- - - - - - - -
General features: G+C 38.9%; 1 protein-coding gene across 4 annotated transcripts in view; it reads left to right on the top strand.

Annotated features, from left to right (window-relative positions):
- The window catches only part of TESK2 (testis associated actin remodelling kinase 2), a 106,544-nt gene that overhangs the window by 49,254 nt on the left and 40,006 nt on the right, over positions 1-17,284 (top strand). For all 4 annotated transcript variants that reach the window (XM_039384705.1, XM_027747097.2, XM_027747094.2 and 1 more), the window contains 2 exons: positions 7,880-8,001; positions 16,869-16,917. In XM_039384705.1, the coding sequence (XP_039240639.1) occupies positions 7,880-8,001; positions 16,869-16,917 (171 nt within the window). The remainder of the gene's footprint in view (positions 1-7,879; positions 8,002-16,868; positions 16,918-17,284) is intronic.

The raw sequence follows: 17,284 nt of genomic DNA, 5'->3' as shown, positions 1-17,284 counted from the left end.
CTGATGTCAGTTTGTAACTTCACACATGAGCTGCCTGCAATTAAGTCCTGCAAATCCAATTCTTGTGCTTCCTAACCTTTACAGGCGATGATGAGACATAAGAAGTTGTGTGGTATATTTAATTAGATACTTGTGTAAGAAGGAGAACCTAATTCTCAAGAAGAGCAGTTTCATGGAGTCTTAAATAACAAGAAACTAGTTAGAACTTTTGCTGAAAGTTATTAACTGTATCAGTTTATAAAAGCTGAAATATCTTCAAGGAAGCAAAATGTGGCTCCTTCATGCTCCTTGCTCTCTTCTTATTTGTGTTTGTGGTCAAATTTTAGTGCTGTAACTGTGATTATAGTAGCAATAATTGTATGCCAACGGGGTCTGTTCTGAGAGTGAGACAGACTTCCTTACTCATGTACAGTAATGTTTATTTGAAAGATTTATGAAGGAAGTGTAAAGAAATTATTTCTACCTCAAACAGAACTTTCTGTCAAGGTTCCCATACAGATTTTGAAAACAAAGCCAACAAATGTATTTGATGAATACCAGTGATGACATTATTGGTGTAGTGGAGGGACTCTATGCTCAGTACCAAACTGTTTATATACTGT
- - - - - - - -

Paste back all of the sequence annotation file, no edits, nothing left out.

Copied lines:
General features: G+C 38.9%; 1 protein-coding gene across 4 annotated transcripts in view; it reads left to right on the top strand.

Annotated features, from left to right (window-relative positions):
- The window catches only part of TESK2 (testis associated actin remodelling kinase 2), a 106,544-nt gene that overhangs the window by 49,254 nt on the left and 40,006 nt on the right, over positions 1-17,284 (top strand). For all 4 annotated transcript variants that reach the window (XM_039384705.1, XM_027747097.2, XM_027747094.2 and 1 more), the window contains 2 exons: positions 7,880-8,001; positions 16,869-16,917. In XM_039384705.1, the coding sequence (XP_039240639.1) occupies positions 7,880-8,001; positions 16,869-16,917 (171 nt within the window). The remainder of the gene's footprint in view (positions 1-7,879; positions 8,002-16,868; positions 16,918-17,284) is intronic.

The raw sequence follows: 17,284 nt of genomic DNA, 5'->3' as shown, positions 1-17,284 counted from the left end.
CTGATGTCAGTTTGTAACTTCACACATGAGCTGCCTGCAATTAAGTCCTGCAAATCCAATTCTTGTGCTTCCTAACCTTTACAGGCGATGATGAGACATAAGAAGTTGTGTGGTATATTTAATTAGATACTTGTGTAAGAAGGAGAACCTAATTCTCAAGAAGAGCAGTTTCATGGAGTCTTAAATAACAAGAAACTAGTTAGAACTTTTGCTGAAAGTTATTAACTGTATCAGTTTATAAAAGCTGAAATATCTTCAAGGAAGCAAAATGTGGCTCCTTCATGCTCCTTGCTCTCTTCTTATTTGTGTTTGTGGTCAAATTTTAGTGCTGTAACTGTGATTATAGTAGCAATAATTGTATGCCAACGGGGTCTGTTCTGAGAGTGAGACAGACTTCCTTACTCATGTACAGTAATGTTTATTTGAAAGATTTATGAAGGAAGTGTAAAGAAATTATTTCTACCTCAAACAGAACTTTCTGTCAAGGTTCCCATACAGATTTTGAAAACAAAGCCAACAAATGTATTTGATGAATACCAGTGATGACATTATTGGTGTAGTGGAGGGACTCTATGCTCAGTACCAAACTGTTTATATACTGT